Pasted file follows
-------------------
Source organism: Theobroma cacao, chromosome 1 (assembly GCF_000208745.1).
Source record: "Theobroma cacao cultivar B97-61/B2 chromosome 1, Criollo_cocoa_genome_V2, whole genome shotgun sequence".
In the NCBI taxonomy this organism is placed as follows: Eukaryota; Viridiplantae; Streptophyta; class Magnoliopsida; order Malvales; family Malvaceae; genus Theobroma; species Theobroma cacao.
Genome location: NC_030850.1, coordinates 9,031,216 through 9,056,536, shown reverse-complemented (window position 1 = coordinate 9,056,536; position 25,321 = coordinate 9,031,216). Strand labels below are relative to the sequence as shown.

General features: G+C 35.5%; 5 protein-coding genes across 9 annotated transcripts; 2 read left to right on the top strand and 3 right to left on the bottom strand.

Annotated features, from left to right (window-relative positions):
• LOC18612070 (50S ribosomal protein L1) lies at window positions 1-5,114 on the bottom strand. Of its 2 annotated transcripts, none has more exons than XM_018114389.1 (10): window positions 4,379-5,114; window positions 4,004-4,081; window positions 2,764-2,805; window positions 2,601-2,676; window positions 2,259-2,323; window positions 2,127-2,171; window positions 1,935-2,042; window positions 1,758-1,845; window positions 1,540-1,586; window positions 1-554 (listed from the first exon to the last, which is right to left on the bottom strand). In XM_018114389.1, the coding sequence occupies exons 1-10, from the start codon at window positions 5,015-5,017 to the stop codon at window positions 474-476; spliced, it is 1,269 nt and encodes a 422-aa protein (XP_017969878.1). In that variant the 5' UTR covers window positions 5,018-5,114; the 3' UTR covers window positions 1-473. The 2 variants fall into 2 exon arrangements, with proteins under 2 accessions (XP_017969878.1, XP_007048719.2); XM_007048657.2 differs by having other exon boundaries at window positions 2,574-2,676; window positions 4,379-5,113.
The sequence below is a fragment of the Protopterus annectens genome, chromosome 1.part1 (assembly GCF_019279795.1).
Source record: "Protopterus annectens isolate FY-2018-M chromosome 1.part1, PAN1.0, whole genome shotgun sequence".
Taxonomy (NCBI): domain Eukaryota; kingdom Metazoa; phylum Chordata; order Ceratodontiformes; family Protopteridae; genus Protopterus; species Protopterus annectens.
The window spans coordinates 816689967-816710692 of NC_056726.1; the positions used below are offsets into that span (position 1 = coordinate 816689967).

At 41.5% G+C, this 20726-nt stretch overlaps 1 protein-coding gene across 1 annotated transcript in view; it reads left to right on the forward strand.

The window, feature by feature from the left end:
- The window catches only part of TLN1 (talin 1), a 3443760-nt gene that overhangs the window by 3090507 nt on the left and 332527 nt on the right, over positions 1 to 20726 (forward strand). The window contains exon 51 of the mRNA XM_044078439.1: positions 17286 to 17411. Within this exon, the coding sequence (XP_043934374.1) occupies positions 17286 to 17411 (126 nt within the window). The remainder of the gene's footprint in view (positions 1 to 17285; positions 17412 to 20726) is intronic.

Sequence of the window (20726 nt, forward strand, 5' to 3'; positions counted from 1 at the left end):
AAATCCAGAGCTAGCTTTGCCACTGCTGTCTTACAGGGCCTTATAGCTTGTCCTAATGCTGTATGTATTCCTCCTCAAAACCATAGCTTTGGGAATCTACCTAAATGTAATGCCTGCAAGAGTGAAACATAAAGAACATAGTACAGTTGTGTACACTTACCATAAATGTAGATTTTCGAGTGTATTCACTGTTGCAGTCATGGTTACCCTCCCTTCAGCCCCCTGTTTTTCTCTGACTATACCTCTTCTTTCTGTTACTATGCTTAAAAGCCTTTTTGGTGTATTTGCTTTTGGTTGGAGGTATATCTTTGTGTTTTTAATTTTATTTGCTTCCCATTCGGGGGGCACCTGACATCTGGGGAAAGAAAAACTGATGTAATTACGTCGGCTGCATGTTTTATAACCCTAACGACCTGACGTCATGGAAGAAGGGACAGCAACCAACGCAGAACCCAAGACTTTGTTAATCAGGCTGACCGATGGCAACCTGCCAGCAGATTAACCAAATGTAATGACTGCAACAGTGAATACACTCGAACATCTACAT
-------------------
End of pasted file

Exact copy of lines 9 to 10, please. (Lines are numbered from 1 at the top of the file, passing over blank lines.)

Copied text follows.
Source record: "Protopterus annectens isolate FY-2018-M chromosome 1.part1, PAN1.0, whole genome shotgun sequence".
Taxonomy (NCBI): domain Eukaryota; kingdom Metazoa; phylum Chordata; order Ceratodontiformes; family Protopteridae; genus Protopterus; species Protopterus annectens.